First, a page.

Indeed Safa and the Marwa are among the signs appointed by Allah.. (2:158)
O Our Lord! I have made of my offspring to dwell in a valley without cultivation by Your Sacred House; in order Our Lord, that they may establish regular Prayer: so fill the hearts of some among men with love towards them, and provide them with produce, so that they may be thankful. (14:37).
With all the modern changes to the Masaa area, one wonders how much the heart turns back to the noble Hajar Alaihas Salam’s running as a devastated mother’s concern for the well being of her son.
Her sense of urgency and her unshakable faith in Allah Ta’ala in such harsh circumstances are examples of not only what an excellent mother she was, but also what a strong believer in Allah Ta’ala she was. As we run over smooth marble with air conditioning and fans providing a cool fresh breeze, with the very water she was searching for available all along the way, with food and super fancy rooms to retreat to, with shopping outlets that rival the best in the world beckoning and tempting us, how much are we deepening our trust in Allah Ta’ala? How much do our actions, our Ibadah, honour the poignant Du’a Sayyidna Ibrahim Alaihis Salam made to his Rabb Subhanahu wa Ta’ala? And how much thought do we give to the ’signs appointed by Allah’?
The new minaret beside the Safa Hill. The Palace to the right.
Detail of the minaret with the massive Masaa project taking shape.
The elaborate facade showing the three levels plus the roof for performing Sa’i.
The feature section of the facade towards the Marwa end.
The Marwa end, jutting into the recently demolished area, that eventually will unite with the new extended part of the Haram.
The view looking from Marwa towards Safa. This new section was temporarily opened for the Ramadhan crowds, but now work continues with completing the final decoration and marbling of the floor.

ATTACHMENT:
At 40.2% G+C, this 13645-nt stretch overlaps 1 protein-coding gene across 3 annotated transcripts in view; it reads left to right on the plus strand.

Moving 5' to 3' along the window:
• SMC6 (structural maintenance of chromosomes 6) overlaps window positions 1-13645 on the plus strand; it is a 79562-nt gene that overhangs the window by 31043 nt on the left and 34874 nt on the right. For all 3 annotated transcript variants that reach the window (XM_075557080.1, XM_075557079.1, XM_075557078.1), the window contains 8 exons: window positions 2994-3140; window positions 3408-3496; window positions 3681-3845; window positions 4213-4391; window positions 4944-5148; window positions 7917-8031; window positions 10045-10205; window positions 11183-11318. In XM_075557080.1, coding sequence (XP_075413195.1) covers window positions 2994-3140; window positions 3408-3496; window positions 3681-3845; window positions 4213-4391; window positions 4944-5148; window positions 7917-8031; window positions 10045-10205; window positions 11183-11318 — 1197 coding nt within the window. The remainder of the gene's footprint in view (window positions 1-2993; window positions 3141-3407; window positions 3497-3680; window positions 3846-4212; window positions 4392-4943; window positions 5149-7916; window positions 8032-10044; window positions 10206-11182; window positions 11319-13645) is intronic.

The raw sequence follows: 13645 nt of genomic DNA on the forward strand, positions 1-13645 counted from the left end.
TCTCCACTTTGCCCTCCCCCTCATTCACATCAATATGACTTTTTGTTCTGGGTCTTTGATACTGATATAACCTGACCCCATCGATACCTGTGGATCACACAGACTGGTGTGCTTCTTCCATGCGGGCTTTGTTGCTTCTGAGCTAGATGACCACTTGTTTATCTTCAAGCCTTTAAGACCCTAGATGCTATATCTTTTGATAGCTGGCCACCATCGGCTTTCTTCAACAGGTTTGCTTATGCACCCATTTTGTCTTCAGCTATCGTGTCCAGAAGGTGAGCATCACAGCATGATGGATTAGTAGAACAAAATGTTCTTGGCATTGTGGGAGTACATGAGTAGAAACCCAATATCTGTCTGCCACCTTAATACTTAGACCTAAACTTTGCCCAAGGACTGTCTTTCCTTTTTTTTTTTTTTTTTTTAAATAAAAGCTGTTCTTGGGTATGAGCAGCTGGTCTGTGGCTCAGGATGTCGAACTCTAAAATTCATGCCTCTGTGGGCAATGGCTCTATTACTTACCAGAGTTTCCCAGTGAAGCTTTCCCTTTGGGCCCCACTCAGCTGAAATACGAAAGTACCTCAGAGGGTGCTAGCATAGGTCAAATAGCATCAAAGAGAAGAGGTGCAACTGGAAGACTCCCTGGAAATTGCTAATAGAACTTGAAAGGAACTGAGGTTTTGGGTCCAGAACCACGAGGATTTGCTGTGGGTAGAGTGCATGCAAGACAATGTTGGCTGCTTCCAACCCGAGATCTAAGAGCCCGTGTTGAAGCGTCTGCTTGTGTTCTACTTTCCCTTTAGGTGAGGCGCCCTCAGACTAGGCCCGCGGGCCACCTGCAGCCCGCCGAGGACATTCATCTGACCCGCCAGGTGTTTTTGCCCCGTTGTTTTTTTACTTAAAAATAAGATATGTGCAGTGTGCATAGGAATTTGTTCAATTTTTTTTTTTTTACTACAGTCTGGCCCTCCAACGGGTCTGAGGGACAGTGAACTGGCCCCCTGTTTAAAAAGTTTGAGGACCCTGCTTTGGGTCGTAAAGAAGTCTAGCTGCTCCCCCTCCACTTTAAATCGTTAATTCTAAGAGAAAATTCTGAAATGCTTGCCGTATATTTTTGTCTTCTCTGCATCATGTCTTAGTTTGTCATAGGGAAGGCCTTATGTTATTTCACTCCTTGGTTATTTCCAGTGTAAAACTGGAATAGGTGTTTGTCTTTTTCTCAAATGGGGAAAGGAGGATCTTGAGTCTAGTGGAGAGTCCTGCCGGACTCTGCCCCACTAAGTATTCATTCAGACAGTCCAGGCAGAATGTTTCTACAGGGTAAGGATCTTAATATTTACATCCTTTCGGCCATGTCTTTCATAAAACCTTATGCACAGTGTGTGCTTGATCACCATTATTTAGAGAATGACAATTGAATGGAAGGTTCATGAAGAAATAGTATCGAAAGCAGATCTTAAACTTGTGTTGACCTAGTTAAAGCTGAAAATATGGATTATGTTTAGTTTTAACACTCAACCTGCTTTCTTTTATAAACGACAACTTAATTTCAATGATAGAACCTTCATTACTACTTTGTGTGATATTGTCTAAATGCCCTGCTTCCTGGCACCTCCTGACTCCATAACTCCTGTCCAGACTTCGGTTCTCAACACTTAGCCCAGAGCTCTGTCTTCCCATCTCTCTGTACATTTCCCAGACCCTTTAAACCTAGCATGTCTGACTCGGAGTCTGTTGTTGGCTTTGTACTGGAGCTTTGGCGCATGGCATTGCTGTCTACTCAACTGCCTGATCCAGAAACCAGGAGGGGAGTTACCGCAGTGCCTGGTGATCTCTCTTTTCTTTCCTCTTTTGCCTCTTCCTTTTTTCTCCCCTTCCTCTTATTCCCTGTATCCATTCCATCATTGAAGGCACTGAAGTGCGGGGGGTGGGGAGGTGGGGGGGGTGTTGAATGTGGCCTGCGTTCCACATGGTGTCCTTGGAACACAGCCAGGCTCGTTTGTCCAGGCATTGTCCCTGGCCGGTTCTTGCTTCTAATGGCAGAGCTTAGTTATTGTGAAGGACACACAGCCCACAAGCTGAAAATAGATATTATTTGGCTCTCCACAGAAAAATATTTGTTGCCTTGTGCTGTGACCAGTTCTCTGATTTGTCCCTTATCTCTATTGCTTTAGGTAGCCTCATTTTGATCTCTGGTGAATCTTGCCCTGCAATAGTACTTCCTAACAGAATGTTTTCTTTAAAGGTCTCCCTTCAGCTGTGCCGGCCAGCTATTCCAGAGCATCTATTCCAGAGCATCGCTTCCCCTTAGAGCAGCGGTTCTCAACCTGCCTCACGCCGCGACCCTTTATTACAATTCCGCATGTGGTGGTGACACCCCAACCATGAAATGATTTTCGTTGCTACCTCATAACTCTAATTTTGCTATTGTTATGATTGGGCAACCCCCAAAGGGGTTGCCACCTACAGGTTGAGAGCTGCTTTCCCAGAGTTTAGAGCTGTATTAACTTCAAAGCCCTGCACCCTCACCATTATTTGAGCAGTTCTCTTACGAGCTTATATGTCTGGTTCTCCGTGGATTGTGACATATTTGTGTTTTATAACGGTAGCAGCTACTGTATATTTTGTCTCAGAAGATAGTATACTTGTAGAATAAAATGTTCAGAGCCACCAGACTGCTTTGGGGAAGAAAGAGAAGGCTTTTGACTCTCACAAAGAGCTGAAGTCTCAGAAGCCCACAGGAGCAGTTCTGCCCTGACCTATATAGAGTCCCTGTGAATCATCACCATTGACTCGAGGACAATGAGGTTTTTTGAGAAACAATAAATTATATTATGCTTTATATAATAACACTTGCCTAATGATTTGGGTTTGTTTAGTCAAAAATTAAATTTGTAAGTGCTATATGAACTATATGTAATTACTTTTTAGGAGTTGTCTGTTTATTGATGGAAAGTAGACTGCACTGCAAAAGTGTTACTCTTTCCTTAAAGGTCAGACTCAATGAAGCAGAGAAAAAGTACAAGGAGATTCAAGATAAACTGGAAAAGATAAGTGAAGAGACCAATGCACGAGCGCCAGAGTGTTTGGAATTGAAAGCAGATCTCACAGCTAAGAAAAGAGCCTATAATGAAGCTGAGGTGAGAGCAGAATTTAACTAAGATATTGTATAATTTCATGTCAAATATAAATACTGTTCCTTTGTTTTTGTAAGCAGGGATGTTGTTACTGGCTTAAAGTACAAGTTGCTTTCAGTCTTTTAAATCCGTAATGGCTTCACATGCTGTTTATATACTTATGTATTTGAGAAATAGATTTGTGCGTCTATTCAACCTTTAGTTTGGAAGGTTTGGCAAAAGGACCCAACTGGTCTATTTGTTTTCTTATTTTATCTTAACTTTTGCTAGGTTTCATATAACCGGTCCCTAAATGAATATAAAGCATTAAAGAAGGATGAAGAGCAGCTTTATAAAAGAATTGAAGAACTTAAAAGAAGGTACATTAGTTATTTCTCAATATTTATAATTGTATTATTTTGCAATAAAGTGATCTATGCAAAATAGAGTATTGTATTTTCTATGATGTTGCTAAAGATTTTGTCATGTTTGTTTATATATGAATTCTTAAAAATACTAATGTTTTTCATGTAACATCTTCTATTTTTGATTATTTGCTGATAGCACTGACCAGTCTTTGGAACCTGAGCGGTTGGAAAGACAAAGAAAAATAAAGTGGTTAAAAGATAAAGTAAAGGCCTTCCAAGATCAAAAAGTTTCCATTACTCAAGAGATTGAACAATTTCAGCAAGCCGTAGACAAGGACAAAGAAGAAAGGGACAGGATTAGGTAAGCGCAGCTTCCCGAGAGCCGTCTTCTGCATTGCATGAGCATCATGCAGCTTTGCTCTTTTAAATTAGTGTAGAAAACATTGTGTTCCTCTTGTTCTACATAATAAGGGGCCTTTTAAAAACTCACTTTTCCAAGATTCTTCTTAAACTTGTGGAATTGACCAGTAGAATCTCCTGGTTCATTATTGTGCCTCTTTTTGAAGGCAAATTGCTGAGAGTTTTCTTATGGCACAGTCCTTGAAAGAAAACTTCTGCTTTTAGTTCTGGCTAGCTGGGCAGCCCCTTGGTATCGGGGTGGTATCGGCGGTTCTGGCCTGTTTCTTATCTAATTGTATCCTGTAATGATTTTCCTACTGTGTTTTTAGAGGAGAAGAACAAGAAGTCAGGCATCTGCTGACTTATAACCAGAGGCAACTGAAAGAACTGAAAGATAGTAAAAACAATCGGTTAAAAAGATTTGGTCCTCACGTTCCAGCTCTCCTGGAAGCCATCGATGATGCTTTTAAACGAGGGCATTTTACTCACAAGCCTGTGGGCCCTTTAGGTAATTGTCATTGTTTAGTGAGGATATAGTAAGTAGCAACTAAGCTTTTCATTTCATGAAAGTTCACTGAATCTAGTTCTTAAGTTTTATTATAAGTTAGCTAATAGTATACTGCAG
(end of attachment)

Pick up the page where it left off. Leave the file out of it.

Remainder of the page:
Looking across the new section to what once was the courtyard and the base of the Palace. Earth digging machines were creating a deep trench just outside, but the photo is too dark to see them.
The noise is constant, as are the cleaners who are diligently and methodically at work attempting to combat the ever present dust.
The central section, between the two lanes of Masaa, which is designated for wheelchairs. The framework is the foundation for the barrier dividing the two way traffic.
A section of the central barrier separating the wheelchair pathways, looking over to what will exclusively become the one way path from Marwa to Safa. The area has been massively increased. While work progresses on the Safa to Marwa side, and the pilgrims are few, this one side accommodated the two way flow. Insha’Allah this ground level will be completed for the Hajj season. The second floor that was opened during Ramadhan was not available this visit while work continued to complete the extension.
Marble Zamzam outlets face towards the wheelchair pathway.
Decorative details seem to cover every surface. The absence of the hundreds of the Ottoman lanterns that were previously adorning the Masaa was sad.
This was looking into the Safa Hill. I could not get closer with all the scaffolding, but the drum of the dome that previously was decorated with a huge band of calligraphy had been resufaced with work being done on the dome. I am not sure what the plan is. It seemed the hill was still intact, though jackhammering was constant from this area. Notice the pillar on the right. Hundreds throughout the Haram have been stipped of their covering as they prepare the electrical wiring and whatever else in readiness for the entire structure to be airconditioned. Another awesome project.
All good is from Allah Ta’ala whereas mistakes are from this humble speck. May Allah Ta’ala Bless all readers, bringing you all closer to Him and His Rasul SallAllahu alaihi wasallam. May He accept our humble efforts and grant us the capacity to be good and do good. Ameen.